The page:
This raises the question: Can a smaller gas planet be captured by a larger gas planet? After all, gaseous worlds can have up to twelve times the mass of Jupiter, so in principle they could easily collide with, say, a gaseous world with the mass of Neptune.
Exogenous gaseous moons
And it looks like they actually can! “There may be Neptune-sized moons around giant exoplanets,” Christiansen said.
Candidate exomoons were mentioned at the beginning of this article – Kepler 1625b-i And Kepler 1708b-i -Both are gas giants in their own right, but appear to be subordinate to larger gas giants.
“I will confirm that both are candidates,” Christiansen said. “We see something in the data that is consistent with the moon, but there are other things that could explain it as well.”
Assuming it is a true moon, Kepler 1625b-i has a mass of 19 times Earth’s mass (about 6% of Jupiter’s mass), making it similar in mass to Neptune, and a companion gas planet 30 times Earth’s mass and diameter. Half that of Jupiter.
Kepler-1708b-i is likely less massive than Kepler-1625b-i, with a diameter about five times the size of Earth (about half the diameter of Kepler-1625b-i), and orbiting a giant planet 4.6 times larger than Jupiter.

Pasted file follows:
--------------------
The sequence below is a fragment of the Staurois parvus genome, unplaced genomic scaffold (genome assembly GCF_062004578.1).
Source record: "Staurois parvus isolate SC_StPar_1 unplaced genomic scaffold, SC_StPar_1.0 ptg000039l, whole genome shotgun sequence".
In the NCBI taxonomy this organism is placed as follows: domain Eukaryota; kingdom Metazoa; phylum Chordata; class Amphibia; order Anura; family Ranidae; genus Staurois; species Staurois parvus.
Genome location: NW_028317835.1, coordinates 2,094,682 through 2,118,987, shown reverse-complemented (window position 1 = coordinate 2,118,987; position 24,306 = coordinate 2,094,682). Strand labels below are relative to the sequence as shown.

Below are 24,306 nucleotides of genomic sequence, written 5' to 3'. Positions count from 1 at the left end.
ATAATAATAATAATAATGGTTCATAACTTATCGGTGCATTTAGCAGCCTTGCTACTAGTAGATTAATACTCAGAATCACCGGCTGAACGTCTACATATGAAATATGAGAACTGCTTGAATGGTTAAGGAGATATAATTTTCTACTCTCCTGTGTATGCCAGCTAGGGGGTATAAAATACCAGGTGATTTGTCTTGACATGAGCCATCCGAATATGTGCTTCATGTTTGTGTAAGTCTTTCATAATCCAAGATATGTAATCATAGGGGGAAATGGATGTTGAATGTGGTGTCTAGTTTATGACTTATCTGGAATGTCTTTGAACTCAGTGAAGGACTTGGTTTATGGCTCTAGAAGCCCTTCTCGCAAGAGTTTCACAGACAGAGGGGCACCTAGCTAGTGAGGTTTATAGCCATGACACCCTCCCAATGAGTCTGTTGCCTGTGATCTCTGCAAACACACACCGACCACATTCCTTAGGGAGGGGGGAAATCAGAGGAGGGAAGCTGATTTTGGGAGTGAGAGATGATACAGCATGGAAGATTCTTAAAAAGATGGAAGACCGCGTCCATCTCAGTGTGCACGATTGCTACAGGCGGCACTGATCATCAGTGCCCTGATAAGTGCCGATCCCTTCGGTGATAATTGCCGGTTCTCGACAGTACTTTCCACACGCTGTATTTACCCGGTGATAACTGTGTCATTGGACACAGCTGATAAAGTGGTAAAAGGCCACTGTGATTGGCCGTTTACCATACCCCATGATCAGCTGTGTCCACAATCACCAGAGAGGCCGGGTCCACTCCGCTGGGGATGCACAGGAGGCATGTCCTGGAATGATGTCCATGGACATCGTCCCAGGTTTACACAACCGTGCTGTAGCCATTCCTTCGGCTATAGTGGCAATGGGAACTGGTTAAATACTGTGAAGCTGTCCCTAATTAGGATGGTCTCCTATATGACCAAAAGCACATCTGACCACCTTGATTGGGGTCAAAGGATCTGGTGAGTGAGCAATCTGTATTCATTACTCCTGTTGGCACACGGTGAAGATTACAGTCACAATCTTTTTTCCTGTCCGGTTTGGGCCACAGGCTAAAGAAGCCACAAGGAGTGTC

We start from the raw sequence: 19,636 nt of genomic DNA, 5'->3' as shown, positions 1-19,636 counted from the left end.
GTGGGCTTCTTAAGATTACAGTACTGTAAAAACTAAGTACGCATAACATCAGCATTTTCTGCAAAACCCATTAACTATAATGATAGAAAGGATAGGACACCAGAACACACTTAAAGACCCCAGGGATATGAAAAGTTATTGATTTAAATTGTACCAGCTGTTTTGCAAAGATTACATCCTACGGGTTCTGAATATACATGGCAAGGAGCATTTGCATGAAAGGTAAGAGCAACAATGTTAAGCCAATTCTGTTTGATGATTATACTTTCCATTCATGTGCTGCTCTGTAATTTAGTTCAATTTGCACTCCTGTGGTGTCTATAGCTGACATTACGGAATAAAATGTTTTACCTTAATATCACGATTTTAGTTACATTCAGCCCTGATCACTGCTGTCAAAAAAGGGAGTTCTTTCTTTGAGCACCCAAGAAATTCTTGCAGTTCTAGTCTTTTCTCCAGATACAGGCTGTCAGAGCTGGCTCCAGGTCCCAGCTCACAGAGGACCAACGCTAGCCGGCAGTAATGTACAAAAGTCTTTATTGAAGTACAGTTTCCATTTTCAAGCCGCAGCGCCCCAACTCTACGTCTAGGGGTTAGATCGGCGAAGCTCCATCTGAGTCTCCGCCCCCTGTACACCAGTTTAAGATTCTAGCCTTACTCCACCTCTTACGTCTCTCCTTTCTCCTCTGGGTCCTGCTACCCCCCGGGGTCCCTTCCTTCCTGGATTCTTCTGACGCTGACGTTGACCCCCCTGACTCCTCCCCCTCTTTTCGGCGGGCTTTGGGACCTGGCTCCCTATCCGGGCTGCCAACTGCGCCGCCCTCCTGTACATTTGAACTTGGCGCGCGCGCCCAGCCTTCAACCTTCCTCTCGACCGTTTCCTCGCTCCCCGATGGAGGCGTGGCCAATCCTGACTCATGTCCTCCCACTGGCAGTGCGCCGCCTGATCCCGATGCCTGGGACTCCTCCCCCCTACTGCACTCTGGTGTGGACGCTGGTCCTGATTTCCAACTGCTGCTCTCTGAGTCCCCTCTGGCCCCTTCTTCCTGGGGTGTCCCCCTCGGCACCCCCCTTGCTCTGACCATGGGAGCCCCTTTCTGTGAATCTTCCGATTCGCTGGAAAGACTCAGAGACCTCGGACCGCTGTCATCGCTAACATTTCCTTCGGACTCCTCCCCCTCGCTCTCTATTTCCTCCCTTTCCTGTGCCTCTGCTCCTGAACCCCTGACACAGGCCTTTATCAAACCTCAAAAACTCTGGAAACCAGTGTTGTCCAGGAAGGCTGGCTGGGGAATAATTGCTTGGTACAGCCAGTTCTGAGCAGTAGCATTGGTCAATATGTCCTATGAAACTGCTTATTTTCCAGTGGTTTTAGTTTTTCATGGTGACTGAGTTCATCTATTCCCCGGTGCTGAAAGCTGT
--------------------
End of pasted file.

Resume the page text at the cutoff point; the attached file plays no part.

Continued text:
“They challenge a lot of theories,” Christiansen said. “It’s hard to figure out how they formed like that, so they must have been caught.”
The nature of the objects captured would make them similar, in principle, to the moons captured in our solar system. They could have formed like planets from accreting cores in the disk and then been captured as they migrated toward their star.
Migration appears to be a common process in young planetary systems. This is how astronomers explain “hot Jupiters,” gas giants that are very close to their star but likely formed that close. In the case of exomoons Kepler 1625b-i and 1708b-i, as they migrated, they were caught by larger planets located in front of them.
However, despite all this, they are probably not real moons! Instead, they are both likely examples of double planets rather than exomoons. A double planet is when both worlds orbit around a common center of mass in the space between them, instead of one orbiting the other. We have a double planet in our solar system, in the shape of a planet Pluto And his biggest friend Sharon.
So, there are some kind of gas moons, but to make them, nature has to cheat!